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"My father is a lawyer and he's gonna sue your dumb ass and sue the store and sue the mall." As the kid reached into his back pocket for his phone, Gerald snatched it out of his unsuspecting hand, setting off another volley of profanity that would have made George Carlin blush. "Good," Gerald said, "let's give him a ring." "Hey!" the kid cried indignantly, with a hint of desperation. "Give me back my phone ya fuckin' cunt!" This little bastard was probably too dumb or lazy to set a security code, Gerald correctly guessed as he swiped the cracked screen to life. "Hmmm ‌ should we call Lawyer Dad, or ..." Gerald asked, grinning. "How about ... Tiger Mom! I bet she'd just love to know where you ended up today." Aside from a Billy and a Jose, the only other contact listed was Mom. There was no dad. "No, please, don't call my mom," the boy pleaded, all the badass now gone. "It's just a spinner for fuck's sake. I got the money!" Gerald almost felt sorry for him. But not really. Shoplifters were his stock and trade, and the only reason he was able to keep his job. He hit the contact and turned away grinning, while the boy cowered.

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JAN COHEN-CRUZ

A Jewish Patient Begins His Analysis It was by the lake, where you threw bread on the water for each bad thing you did in the year that just passed. But they throw sticks now, and leaves, because the bread is bad for the ducks. There were other people there too of course—some teenagers looking for a food festival, a couple in a heated embrace on a blanket. And the two of us. These are the ten days, rabbi, when I can redirect my story, aren’t they? The first ten days of our new year? When I can be inscribed for a blessing in the book of life? A blessing—what is that? Is it that a new direction is still possible? That’s one way of looking at it. But what you must do first is clear the undergrowth, the branches, the mosses and slimy peelings of the year just ending. Who you were underhand with, less than patient, mean or without understanding, you know you must apologize to them. I could tell you who should apology to me— That’s not what I asked. Think. Who have you offended?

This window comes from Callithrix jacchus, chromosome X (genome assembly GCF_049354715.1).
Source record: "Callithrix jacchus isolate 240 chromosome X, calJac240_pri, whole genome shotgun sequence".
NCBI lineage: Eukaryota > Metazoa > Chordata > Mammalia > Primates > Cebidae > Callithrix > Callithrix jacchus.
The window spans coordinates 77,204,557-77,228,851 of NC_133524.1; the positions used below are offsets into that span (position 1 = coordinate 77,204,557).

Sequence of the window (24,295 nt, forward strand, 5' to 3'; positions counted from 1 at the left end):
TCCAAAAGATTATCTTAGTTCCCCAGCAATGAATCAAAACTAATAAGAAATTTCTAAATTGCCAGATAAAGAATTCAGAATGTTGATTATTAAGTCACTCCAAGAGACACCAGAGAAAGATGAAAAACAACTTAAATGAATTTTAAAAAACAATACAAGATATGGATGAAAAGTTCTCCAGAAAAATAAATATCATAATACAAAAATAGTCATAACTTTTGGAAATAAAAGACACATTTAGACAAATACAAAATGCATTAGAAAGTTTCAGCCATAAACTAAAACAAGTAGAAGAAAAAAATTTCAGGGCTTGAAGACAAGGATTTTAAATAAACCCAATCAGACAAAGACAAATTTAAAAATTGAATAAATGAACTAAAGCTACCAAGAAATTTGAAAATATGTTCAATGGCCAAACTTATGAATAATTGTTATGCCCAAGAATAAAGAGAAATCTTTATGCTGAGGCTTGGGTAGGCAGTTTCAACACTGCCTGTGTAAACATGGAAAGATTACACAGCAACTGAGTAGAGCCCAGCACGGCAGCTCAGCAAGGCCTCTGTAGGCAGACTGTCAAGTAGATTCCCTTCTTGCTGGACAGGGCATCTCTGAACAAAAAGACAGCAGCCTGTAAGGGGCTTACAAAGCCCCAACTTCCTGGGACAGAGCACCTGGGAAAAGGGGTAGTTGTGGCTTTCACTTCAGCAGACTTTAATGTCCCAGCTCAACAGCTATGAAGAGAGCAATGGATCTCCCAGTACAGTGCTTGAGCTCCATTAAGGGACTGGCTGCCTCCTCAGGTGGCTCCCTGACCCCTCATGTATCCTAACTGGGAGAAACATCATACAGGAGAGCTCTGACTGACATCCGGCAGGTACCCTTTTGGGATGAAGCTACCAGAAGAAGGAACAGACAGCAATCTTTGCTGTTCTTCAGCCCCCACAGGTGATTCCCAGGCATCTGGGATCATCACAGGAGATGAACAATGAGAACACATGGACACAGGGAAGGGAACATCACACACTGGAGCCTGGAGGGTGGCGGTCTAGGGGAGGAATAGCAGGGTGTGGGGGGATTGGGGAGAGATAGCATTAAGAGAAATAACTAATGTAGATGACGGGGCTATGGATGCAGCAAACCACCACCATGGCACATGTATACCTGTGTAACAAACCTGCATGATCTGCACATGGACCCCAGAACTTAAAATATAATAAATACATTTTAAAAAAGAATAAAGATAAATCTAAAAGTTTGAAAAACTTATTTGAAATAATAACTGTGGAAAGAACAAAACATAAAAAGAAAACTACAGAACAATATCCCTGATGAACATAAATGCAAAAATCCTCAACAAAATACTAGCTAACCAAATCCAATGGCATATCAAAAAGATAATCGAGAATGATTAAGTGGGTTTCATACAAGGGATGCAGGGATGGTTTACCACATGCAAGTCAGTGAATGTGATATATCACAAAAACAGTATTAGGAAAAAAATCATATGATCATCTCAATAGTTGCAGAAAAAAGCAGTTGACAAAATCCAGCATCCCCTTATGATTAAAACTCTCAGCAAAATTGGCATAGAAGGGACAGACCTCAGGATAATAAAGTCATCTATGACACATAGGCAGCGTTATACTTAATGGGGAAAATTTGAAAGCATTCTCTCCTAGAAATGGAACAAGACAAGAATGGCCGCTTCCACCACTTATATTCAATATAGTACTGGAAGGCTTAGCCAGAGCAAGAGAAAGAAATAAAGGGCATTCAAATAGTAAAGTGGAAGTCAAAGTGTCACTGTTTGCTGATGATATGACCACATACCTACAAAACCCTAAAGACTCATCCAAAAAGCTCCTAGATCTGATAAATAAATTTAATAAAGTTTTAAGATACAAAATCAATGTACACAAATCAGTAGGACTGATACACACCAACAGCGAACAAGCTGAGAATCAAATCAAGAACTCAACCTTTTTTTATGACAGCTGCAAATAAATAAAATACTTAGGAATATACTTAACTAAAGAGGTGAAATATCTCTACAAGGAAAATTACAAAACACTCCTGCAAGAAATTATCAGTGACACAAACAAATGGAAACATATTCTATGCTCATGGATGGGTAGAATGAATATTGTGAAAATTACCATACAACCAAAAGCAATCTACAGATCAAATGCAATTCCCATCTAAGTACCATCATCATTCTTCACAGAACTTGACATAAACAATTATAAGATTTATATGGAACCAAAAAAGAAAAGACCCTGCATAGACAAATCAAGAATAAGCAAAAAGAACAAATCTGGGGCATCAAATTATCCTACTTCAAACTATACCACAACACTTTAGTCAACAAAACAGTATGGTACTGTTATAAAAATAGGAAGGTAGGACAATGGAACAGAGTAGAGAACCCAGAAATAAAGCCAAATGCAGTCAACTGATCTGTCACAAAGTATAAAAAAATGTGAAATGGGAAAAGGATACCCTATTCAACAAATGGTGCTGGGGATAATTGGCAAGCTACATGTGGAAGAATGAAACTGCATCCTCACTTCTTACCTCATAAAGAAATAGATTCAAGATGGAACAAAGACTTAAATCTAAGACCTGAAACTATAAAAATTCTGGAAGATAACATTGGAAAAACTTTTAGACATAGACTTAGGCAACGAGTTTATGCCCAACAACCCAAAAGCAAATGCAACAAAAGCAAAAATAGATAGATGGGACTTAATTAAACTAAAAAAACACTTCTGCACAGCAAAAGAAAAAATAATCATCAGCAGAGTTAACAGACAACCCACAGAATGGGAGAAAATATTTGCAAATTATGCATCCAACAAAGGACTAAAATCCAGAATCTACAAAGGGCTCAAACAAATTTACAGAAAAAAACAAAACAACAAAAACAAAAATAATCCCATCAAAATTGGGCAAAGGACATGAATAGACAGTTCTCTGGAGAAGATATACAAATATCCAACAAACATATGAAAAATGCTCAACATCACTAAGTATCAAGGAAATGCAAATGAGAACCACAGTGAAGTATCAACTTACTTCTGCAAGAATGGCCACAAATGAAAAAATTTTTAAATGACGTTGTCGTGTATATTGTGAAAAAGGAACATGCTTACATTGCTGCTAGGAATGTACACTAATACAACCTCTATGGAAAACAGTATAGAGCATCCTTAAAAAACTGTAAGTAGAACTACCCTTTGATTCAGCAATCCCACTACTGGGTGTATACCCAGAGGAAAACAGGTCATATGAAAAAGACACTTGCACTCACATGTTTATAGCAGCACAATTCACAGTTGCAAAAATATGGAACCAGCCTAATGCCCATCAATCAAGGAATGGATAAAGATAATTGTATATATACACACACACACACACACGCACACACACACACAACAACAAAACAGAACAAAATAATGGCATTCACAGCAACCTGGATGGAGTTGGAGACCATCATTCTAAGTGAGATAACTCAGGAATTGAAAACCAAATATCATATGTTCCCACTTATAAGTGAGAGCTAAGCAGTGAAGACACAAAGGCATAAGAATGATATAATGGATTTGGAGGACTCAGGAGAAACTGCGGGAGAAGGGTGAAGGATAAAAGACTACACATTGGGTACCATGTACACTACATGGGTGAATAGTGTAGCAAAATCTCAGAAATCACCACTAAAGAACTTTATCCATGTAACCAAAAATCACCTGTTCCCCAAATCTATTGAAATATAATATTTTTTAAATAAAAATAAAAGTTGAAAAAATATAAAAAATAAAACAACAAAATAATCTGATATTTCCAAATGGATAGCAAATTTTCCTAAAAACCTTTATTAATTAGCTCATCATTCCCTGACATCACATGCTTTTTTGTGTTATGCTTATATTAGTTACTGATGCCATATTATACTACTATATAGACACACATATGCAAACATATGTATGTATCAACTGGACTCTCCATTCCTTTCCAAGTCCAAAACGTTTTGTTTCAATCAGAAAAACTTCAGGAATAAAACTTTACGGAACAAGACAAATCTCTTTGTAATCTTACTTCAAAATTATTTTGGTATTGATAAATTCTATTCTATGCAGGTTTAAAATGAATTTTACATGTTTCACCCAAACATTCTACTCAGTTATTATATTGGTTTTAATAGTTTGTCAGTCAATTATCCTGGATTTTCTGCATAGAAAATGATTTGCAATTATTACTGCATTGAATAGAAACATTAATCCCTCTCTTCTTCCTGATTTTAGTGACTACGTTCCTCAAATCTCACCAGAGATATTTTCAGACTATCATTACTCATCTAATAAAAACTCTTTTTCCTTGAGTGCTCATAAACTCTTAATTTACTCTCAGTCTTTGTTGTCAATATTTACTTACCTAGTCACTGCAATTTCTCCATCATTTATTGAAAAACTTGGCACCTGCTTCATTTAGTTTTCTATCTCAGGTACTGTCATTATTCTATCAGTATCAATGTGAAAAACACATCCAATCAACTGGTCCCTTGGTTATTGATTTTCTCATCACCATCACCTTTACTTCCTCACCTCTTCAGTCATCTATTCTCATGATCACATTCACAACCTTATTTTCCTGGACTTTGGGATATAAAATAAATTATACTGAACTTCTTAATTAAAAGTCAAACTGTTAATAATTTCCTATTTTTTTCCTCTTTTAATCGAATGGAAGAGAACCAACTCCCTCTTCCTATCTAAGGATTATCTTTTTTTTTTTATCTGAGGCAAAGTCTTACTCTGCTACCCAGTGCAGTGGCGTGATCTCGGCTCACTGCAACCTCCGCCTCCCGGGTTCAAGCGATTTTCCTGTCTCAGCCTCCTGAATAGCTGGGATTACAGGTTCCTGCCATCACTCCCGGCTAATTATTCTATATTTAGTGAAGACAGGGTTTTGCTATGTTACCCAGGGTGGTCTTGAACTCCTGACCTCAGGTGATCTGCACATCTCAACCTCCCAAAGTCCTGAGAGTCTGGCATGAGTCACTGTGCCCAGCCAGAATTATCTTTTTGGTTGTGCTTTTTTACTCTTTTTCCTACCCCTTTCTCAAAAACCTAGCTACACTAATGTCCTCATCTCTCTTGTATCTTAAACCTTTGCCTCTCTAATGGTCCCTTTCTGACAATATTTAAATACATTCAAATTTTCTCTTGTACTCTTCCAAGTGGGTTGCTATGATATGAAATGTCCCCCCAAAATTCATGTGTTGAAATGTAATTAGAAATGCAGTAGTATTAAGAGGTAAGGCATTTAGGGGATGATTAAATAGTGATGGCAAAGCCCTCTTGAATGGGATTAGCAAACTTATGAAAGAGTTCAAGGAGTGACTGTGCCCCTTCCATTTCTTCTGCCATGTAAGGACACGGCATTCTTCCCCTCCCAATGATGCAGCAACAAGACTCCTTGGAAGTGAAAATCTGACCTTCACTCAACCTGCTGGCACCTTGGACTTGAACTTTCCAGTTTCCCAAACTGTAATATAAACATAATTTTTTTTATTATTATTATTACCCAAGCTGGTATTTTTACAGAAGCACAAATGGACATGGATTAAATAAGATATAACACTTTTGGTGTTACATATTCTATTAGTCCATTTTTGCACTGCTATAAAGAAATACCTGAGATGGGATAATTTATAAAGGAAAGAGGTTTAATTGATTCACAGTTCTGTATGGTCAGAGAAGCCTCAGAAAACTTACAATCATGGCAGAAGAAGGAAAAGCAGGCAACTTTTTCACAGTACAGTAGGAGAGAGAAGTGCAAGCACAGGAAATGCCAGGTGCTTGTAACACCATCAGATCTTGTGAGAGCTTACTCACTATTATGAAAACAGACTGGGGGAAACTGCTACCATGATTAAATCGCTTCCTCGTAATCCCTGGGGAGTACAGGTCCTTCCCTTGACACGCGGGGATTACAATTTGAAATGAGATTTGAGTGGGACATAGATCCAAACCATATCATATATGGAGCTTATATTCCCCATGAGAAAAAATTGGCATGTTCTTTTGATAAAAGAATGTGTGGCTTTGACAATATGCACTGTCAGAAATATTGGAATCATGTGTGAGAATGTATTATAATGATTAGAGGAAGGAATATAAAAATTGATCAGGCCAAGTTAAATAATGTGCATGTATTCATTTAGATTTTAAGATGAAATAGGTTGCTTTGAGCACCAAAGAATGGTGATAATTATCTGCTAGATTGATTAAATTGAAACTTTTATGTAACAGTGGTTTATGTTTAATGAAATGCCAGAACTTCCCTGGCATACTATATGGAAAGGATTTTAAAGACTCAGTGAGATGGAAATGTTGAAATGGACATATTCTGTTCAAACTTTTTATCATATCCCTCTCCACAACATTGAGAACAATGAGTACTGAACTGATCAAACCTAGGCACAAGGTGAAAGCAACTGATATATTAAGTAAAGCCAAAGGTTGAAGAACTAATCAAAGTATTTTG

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I don’t take no for an answer. I think I know better. I’m willful. And if you stopped that behavior? I’d be left hanging. Or? I’d have to wait. Wait to act. And while waiting? I’d see … the light in my office. It’s yolky yellow, too brash. I thought I liked natural light. Yes. And? I’d see I’m just a tiny dot, if you look from God’s perspective; if you get a little distance, higher, this whole town is but a dot; higher, then the whole country is, and the waters, even if someone is drowning right now, from there—who’d see it? No one. Or if someone is saving someone. Who’d see it? And so? Who do you need to apologize to?

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TASHA PALEY

Bullies “I am not fat!” “You are, too! You’re not only fat, you’re ugly! and smelly! and sweat like a pig!” The kids all laugh. “Oink oink! Oink oink, Little Piggy! Lou-Anne’s a piggy!” What’s the point … of protesting, I mean. I am sweaty, and piggy, and smelly. My mom tells me I should feed from a trough. That my table manners make her sick … sick … sick ... looking at me, with my hair messy like a rat’s nest, and my fingernails grimy. “You should go to your room!” she shouts. “Get out of my sight.” So I go to my room and read by myself—of all things—Mrs. Piggle Wiggle. But I like Mrs. Piggle Wiggle. She’s kind and neat, not like my mom. She wears her hair in a bun and laughs with the kids on her block and, in this chapter book, she goes to the moon. My mom never does that. She just lies around in her nightgown. And then she calls me a pig! Her nightgown is stained and she’s smelly. Takes one to know one. The other day I couldn’t fit into my jumper—the plaid one—it’s